Because single boiler espresso machines have to heat up a larger volume of water compared to thermoblocks, the heating time from a cold start can be significant. This also extends to switching between brewing and steaming. There is often a large lag time between brewing your shot of espresso and waiting for the machine to get hot enough to steam milk. The same is true for going from steam mode to brew mode. To cool the water back down to espresso brewing temperature, you’ll have to wait a pretty long time. So if you’re wanting to brew multiple milk drinks in a row, this is not the machine for you.
Single boiler espresso machines are typically suited to black coffee drinkers or households that don’t need to steam lots of milk.
Heat exhanger (HX) espresso machines
Next in line are Heat Exchanger (HX) machines which allow you to brew and steam milk simultaneously for the first time. HX espresso machines have reliable temperature control through the use of pressurestats (they operate the same way as a thermostat, but with pressure).
The greatest advantage of HX espresso machines is the instant on-demand steam and usually plenty of it. Quick recovery times between shots and steaming and is great for people who want to brew and steam lots of milk drinks in a row.
Temperature control via the pressurestat is reliable but can be inconsistent. Depending on the machine’s engineering, there may be small fluctuations in brew water temperature depending on what part of the heating cycle you’re in. This can affect the flavour of your espresso – but is less pronounced in HX machines with E-61 groupheads. The large thermal mass of the E-61 means more thermal stability. Thermal stability is good for coffee.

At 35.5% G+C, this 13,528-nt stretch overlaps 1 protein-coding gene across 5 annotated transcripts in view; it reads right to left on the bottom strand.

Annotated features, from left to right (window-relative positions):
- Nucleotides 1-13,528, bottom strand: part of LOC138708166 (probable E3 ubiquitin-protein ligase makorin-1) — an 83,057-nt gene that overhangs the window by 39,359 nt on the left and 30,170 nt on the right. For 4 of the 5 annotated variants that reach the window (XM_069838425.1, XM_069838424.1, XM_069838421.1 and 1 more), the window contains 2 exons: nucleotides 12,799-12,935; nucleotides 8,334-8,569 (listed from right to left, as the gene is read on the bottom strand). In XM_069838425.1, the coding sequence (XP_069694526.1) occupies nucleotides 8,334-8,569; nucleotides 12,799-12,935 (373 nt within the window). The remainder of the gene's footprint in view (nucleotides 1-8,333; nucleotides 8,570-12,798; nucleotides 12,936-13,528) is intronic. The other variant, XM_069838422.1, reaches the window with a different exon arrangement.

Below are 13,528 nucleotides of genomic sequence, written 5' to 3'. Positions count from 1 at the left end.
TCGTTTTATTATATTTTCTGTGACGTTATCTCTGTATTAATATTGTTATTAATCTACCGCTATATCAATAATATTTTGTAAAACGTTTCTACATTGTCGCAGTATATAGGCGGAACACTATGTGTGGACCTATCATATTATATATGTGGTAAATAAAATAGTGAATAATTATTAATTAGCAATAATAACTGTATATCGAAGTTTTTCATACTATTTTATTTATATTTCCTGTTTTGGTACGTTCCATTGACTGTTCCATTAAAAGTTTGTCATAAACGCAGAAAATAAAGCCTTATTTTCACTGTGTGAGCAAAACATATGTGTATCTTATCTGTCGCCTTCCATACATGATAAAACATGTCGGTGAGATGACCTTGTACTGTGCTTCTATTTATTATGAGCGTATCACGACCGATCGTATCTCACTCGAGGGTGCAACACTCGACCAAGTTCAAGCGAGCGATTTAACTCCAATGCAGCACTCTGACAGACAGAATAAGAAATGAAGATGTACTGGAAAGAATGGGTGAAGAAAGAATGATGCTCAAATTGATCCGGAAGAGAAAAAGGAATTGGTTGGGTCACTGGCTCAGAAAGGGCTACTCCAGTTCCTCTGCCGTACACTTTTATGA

More often, manufacturers of HX espresso machines are building them with the more reliable PID temperature controller at additional cost.
Dual boiler espresso machines
King of the hill is the Dual Boiler espresso machine and almost exclusively comes with PID temperature control. One boiler for steaming and one boiler for brewing. This means there is no compromise in water temperature for brewing and is a fantastic outcome for espresso.
Some cheaper dual boilers have a mix of mechanical pressurestat control for the steam boiler where temperature regulation isn’t so critical, and electronic PID control for the more important brew boiler to save on cost.
Be prepared for sticker shock, a good dual boiler espresso machine for home will cost in excess of $2,000 AUD. Whilst pricey, they can be well worth the investment if you’re serious about your coffee.
Some of the best espresso machines for home can set you back in excess of $5,500 AUD. It is not unheard of for some people to spend up to $10,000 AUD on a machine for home. One can dream!
Super-auto espresso machines
In a class of their own are super-automatic espresso machines. Super-autos do everything for you, from grinding and extraction to milk steaming. All you have to do is pour in the beans and add some milk. Let the machine do the rest. Great for people who don’t want to fuss over the coffee-making process!
Whilst convenient, they often make lackluster coffees at an big upfront cost – usually at or around the same price of a really good HX or dual boiler machine.
Good coffee can be had from all categories of espresso machines given enough skill to operate them. More expensive espresso machines tend to make the coffee-making experience a lot easier with nicer features and higher quality parts. Be wary of purchasing cheap machines – as the old adage goes, you get what you pay for.